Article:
Articles in this issue:
Hymns for September, October, and November
For many—especially in our churches and schools—autumn is a time of new beginnings. What better time to sing to the Lord some new songs?
Earth and All Stars
"Let them praise the name of the Lord!" The words of Psalm 148 exhort all creation to join in praise of God. In a similar way, Herbert Brokering's hymn text, "Earth and All Stars," calls the universe to unite and "Sing to the Lord a new song."
During this past year we have witnessed many great historical events. We have seen walls of hostility crumble and have been challenged by profound political changes. We have noted the important role of the church of Jesus Christ in many of these changes.
A Reading for World Hunger Sunday or Thanksgiving Day
Narrator: Stomachs protruding, bulging sore. Two boys. Two reasons.
First World Boy: Mom, can I have more turkey?
First World Mother: Help yourself—there's plenty more.
Third World Boy: Mom, isn't there anything to eat? My stomach's
Third World Mother: Maybe tomorrow.
Narrator: One mom laughs. The other mom cries.
Lord of lords, Creator of all things, God of all things, God over all gods, God of sun and rain, you created the earth with a thought and with your breath.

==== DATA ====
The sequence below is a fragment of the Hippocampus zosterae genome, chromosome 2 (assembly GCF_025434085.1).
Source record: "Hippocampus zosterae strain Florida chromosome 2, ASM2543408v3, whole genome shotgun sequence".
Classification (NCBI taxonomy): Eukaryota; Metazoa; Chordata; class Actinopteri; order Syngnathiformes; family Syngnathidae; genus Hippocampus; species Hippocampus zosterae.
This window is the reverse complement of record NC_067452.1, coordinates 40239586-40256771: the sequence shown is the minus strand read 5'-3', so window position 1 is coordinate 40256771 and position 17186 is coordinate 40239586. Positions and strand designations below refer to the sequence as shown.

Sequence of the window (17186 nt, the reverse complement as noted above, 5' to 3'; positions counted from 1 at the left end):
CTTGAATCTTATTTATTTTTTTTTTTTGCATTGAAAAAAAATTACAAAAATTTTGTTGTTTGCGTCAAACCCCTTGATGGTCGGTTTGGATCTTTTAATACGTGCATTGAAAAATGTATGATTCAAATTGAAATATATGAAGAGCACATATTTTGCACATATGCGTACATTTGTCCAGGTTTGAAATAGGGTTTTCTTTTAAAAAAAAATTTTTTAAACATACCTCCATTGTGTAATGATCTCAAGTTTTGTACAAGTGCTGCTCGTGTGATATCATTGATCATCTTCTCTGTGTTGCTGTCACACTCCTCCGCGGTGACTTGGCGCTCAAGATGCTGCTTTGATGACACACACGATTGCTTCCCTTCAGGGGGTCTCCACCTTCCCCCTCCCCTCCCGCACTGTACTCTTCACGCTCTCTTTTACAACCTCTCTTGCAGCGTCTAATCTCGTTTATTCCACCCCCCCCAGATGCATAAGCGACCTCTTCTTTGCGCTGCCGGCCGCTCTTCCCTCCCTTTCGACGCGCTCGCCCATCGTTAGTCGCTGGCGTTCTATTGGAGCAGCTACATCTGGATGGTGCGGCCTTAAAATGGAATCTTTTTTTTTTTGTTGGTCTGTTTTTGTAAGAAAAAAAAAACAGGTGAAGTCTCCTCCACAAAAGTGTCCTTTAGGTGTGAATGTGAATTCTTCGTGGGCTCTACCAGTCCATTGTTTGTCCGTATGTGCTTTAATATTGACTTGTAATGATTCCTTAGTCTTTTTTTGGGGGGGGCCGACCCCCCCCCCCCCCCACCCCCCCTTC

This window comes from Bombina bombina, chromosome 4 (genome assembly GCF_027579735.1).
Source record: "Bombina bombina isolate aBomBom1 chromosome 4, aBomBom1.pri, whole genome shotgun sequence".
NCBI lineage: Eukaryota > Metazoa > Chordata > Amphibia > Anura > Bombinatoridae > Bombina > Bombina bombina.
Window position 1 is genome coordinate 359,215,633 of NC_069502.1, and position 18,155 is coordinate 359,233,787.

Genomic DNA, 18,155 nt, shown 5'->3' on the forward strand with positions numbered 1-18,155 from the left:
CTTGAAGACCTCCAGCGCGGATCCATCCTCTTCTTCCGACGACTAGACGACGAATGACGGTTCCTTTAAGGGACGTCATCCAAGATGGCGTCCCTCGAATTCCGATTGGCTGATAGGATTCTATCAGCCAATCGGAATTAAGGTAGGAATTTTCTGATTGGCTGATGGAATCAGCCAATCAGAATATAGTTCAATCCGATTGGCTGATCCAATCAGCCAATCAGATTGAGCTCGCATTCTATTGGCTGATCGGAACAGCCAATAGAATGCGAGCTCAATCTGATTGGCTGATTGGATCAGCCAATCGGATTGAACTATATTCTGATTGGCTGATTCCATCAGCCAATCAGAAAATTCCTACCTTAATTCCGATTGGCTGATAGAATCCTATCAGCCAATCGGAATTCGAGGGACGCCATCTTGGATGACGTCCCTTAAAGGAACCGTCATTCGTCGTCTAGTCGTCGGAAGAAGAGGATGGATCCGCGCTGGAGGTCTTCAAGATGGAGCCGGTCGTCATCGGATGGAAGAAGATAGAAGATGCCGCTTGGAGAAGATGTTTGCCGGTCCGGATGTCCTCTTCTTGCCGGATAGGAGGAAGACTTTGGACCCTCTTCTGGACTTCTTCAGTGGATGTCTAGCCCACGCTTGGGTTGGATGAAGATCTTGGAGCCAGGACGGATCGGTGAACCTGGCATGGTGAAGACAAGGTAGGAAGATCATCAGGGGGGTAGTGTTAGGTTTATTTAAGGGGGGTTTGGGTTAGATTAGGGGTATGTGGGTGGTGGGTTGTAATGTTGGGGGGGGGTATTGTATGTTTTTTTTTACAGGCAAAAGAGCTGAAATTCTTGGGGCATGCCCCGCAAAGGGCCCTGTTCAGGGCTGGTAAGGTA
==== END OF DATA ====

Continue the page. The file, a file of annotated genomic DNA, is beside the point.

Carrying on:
Lord, we brought in the harvest. The rain watered the earth, the sun drew cassava and corn out of the clay. Your mercy showered blessing after blessing over our country. Creeks grew into rivers; swamps became lakes. Healthy fat cows grazed on the green sea of the savanna. The rain smoothed out the clay walls; the mosquitoes perished in the high waters.
I'm at the age now where I'm getting invitations to weddings of the next generation: nieces, nephews, and children of friends. Weddings haven't changed that much from a generation ago. For that matter, weddings have stayed remarkably unchanged for centuries. They, along with funerals, are just about the only ceremonies left in our culture that are broadly celebrated in similar ways.
Planning worship that becomes a meaningful dialogue between God and his people requires careful attention to each part of the liturgy. Every call to worship, response, assurance of pardon, and hymn should contribute to the theme of the service and to our ongoing conversation with our God.
In the series of service plans that follows I have attempted to emphasize that dialogue. Paul's first letter to the Thessalonians provides an ideal framework for a series of services that focus on thanksgiving.
For organ, other instruments, solo voice, and choir
Although nearly all church weddings include organ music, many couples seem uncertain about the place for other musicians in the ceremony. Should family and friends who are musicians be encouraged to do their part to make the occasion joyful and memorable?